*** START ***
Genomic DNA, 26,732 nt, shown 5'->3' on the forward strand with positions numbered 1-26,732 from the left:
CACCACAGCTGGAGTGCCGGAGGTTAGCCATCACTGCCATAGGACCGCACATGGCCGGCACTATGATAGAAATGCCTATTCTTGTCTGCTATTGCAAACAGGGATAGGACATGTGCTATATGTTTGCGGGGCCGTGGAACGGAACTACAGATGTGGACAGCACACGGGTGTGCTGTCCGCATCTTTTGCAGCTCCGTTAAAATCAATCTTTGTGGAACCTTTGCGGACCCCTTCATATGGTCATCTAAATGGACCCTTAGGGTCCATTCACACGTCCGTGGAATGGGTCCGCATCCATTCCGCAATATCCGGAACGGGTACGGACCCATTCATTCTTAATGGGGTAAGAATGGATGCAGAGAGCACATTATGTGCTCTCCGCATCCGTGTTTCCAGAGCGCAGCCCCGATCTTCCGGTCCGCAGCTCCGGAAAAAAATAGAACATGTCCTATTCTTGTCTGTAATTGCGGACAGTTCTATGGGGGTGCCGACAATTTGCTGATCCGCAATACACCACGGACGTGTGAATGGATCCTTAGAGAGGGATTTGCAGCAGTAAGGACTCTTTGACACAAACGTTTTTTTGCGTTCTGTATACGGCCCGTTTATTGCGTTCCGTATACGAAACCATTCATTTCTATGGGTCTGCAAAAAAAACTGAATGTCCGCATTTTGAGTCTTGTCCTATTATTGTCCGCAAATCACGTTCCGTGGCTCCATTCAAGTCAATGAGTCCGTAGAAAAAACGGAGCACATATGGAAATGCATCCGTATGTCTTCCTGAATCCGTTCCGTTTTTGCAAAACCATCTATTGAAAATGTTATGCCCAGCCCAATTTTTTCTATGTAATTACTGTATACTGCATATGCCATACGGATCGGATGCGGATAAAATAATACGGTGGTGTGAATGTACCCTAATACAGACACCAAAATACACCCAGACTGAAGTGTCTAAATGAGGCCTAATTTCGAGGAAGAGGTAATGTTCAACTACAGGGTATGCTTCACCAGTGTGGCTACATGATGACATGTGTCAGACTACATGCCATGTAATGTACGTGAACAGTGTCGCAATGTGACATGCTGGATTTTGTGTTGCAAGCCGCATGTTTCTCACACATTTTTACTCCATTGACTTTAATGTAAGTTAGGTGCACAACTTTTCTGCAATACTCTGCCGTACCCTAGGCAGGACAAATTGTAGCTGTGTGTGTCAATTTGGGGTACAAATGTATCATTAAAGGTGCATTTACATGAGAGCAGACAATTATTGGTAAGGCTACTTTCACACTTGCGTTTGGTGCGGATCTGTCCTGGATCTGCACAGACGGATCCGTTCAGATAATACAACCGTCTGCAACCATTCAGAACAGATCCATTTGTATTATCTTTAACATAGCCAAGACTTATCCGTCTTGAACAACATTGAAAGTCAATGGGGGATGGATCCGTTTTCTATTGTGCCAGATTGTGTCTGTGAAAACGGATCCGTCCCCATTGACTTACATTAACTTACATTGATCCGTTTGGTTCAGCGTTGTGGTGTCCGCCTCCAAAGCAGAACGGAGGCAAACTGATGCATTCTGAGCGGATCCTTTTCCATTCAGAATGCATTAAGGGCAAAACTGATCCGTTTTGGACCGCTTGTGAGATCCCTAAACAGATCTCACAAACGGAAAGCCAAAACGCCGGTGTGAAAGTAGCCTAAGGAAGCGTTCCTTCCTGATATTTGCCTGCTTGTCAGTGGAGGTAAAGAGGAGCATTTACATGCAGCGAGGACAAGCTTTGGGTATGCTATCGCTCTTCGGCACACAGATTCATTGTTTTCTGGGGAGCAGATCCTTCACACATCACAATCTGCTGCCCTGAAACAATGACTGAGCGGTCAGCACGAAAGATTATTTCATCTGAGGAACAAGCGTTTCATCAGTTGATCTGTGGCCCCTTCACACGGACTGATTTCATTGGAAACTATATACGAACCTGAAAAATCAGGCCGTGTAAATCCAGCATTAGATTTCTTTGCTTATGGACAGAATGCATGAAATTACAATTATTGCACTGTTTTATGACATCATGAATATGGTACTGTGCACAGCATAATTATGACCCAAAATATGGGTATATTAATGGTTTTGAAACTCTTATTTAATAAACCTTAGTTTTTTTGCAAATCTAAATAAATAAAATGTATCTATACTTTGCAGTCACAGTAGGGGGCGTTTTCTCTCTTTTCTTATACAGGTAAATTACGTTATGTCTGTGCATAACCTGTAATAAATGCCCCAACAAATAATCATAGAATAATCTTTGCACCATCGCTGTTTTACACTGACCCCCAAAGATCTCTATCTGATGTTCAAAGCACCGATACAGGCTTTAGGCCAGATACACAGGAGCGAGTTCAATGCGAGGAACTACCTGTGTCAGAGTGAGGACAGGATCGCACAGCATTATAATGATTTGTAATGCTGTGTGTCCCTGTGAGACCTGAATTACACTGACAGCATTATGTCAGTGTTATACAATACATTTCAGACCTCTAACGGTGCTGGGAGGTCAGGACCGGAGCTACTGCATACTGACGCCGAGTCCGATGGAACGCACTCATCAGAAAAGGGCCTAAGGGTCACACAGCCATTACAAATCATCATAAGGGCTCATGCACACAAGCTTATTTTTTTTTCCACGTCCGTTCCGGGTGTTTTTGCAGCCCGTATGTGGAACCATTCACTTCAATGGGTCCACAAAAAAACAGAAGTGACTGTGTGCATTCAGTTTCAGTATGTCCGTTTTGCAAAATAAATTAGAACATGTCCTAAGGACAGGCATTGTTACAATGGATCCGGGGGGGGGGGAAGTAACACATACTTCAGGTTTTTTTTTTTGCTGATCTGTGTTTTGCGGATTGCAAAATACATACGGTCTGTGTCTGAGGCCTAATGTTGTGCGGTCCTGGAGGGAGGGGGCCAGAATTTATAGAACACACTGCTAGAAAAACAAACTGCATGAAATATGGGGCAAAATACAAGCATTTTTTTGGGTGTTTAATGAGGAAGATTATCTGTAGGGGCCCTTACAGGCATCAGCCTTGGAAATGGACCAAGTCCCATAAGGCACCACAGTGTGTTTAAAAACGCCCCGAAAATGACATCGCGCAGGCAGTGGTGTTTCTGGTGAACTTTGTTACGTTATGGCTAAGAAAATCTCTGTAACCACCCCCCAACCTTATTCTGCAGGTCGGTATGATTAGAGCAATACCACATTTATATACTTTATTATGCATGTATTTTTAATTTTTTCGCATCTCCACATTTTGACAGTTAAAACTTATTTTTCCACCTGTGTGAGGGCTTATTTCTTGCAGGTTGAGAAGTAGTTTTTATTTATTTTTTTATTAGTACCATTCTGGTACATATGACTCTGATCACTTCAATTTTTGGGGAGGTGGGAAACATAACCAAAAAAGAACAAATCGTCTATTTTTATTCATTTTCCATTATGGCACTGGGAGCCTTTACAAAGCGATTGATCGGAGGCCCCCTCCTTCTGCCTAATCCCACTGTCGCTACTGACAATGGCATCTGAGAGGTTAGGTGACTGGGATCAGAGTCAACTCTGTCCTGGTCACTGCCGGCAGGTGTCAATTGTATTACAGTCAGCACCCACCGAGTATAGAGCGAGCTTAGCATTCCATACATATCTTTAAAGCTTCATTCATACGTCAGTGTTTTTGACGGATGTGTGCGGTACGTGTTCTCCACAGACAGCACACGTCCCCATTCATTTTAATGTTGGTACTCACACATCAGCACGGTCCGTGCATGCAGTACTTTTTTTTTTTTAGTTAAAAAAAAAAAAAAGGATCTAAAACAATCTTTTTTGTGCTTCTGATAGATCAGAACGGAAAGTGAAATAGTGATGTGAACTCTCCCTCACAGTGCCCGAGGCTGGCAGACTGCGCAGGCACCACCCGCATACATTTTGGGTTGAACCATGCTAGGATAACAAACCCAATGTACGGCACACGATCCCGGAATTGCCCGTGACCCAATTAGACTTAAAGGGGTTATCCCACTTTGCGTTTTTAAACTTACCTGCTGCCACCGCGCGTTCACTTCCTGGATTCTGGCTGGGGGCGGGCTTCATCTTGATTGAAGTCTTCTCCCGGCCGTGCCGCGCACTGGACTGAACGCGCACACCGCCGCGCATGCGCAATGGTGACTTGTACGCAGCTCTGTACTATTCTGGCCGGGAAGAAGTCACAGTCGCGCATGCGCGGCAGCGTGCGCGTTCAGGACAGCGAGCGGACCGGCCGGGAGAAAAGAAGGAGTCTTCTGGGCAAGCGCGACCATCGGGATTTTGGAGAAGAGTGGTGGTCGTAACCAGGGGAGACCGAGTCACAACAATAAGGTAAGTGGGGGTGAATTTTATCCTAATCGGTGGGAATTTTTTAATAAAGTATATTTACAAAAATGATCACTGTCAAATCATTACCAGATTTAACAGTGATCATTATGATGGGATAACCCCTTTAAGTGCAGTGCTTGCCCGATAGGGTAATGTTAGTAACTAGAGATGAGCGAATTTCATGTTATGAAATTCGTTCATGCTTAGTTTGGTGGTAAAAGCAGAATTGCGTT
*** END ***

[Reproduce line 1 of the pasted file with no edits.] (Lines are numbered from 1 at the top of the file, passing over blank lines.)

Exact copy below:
Genomic DNA, 26,732 nt, shown 5'->3' on the forward strand with positions numbered 1-26,732 from the left: